Truckers, Immigrants Detail the Human Smuggling Struggle

Sunday’s human smuggling deaths in San Antonio call attention to a problem, one Dallas trucker said has been going on for years.

“It’s not hard. All you gotta do is approach the right guy that looks like he needs the money and the guy’s gonna do it, said Keith Coddington, whose been driving for 31 years.

Coddington said human smugglers make up a small fraction of the trucking industry, but he knows there are people willing to do it – even a former employer.

“I worked for a company that used to do it and when I found out about it – I got pulled over through law enforcement and searched and they asked me a bunch of specific questions that I didn’t have the answers to and I quit,” he said.

Outside a Spanish mass in downtown, we met Jamie Parea, an American, born to illegal immigrants.

“I’m the product of somebody who made that choice a long time ago,” said the Dallas resident.

His parents crossed from a border city decades ago.

“They saw the window of opportunity and they took it,” Perea said.

They were eventually granted citizenship under President Reagan.

Because of their experience, Parea said he understands the dangers in Mexico and the tough decisions people face.

“Sometimes the people take the risk and they measure it up and they decide, you know what we’ll go this route because the legal way, it just takes too long,” Perea said.

It’s a reality Rene Martinez is familiar with. He represents the League of United Latin American Citizens, better known as LULAC, here in Dallas.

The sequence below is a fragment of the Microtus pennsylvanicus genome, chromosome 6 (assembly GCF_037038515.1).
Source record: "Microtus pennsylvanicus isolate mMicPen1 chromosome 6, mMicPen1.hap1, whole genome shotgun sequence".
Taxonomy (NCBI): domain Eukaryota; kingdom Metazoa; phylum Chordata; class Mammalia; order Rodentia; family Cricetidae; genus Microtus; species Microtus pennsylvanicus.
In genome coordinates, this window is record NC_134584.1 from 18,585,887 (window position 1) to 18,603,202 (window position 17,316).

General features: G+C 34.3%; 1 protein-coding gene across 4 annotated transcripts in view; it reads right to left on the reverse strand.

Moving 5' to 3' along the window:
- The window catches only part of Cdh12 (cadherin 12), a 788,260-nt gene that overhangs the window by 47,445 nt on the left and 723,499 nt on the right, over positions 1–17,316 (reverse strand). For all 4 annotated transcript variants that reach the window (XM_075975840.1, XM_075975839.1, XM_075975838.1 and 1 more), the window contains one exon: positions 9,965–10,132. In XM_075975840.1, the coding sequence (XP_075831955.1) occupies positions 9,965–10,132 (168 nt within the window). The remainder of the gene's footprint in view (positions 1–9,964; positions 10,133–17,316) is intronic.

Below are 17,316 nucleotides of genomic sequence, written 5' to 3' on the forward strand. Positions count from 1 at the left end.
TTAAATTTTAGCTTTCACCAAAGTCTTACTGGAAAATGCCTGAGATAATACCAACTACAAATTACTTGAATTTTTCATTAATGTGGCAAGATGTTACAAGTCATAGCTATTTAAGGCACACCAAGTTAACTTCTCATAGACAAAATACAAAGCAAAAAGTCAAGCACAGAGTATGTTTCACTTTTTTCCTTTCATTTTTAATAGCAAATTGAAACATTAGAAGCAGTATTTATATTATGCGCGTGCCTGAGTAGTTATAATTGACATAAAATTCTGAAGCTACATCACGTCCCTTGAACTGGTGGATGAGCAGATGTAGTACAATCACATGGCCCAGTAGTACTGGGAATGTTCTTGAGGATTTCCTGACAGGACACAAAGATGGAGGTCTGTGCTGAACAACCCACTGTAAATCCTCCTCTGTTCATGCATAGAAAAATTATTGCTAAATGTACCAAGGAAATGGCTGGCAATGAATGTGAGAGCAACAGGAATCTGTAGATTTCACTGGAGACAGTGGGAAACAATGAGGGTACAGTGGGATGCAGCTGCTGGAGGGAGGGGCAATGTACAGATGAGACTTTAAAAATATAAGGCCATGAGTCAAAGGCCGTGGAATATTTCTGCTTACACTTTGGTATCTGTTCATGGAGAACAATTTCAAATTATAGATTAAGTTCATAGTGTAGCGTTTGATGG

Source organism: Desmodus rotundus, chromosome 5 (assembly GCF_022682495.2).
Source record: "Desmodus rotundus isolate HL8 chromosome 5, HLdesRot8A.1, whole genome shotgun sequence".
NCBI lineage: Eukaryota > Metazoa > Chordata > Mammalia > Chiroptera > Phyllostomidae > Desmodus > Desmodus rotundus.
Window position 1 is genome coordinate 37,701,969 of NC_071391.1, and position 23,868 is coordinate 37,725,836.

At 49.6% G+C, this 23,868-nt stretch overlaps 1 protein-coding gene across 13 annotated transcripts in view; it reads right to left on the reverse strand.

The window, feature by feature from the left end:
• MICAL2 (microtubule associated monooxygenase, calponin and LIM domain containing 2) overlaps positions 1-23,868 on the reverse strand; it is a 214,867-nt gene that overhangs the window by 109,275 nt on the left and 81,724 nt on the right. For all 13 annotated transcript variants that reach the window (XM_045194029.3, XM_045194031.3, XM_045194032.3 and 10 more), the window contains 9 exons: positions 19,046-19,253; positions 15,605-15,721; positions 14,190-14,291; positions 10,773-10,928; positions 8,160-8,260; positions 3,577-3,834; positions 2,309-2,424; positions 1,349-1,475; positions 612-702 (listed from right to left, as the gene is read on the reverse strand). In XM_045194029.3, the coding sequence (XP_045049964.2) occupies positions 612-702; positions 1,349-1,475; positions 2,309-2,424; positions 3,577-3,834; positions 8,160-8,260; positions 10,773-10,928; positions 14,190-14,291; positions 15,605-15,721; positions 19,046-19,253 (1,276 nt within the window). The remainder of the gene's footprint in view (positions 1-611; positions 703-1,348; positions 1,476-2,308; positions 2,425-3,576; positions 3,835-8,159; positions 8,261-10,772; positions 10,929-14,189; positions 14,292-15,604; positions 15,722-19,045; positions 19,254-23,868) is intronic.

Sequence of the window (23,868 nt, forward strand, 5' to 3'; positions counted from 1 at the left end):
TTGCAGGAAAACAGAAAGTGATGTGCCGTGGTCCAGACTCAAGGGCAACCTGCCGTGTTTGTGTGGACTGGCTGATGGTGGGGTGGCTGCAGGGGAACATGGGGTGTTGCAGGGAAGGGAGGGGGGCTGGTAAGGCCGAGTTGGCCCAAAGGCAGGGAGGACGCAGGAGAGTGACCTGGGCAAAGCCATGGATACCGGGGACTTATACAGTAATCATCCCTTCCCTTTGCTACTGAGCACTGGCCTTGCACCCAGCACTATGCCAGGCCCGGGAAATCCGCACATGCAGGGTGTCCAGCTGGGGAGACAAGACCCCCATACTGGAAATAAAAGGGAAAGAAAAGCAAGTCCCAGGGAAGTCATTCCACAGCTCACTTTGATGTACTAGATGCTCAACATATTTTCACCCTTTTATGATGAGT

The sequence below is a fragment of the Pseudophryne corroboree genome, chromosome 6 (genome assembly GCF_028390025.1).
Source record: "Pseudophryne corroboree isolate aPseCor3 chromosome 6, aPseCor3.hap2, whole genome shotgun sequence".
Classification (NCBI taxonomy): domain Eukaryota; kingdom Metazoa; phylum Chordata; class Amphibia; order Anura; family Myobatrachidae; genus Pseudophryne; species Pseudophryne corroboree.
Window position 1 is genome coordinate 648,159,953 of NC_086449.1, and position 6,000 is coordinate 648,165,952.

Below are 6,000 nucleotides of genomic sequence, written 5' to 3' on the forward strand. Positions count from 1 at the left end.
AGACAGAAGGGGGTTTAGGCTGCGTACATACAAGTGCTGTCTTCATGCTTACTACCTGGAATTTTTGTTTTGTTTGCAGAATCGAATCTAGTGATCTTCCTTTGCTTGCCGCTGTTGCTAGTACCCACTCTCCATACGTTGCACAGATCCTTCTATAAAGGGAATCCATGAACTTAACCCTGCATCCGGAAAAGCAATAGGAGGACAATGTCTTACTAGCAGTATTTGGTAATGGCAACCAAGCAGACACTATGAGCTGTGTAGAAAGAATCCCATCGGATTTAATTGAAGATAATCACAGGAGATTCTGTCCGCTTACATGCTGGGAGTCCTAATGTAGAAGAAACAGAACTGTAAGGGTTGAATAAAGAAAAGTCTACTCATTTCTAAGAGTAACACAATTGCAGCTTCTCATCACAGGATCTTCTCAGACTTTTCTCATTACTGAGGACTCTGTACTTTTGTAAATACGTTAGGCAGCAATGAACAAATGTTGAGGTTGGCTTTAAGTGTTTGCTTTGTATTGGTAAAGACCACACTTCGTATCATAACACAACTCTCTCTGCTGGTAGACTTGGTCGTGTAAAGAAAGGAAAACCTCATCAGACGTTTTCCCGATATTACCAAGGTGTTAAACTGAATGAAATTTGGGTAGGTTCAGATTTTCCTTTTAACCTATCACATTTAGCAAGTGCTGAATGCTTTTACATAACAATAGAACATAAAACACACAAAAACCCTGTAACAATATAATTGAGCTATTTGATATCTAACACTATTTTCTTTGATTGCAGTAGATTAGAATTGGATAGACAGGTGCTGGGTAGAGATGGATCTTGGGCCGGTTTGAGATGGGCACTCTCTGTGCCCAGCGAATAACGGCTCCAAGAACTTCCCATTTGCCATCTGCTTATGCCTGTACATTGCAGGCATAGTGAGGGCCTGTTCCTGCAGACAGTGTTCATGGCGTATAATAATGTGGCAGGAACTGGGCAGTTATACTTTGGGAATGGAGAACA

“People are resorting to these drastic measures - in this particular case was tragic. So yeah I think we’re going to see more of that,” said Martinez of LULAC Council 100.

Martinez said fewer people seem to be crossing illegally right now because of advances in technology, but the ones who choose to get smuggled are paying a high price. He said not only are they risking their lives, the going rate Coyotes charge is as much as $8,000 dollars a person. Compare that to about $500 twenty years ago, he said.

Martinez is calling on lawmakers to work together to make change.

“You know it’s our failed immigration system. We don’t have a consistent, comprehensive immigration reform,” he said.

As for law enforcement, a TxDPS spokesman said it’s difficult to spot smugglers without a tip from Immigration and Customs Enforcement. Many go under the radar unless they’re stopped for another traffic violation.

Coddington said the truck drivers committing that crime, know how to stay low key.

“They avoid scales, anything that has to do with law enforcement, backroads, everything. It’s not hard to do,” he said.

Contact Us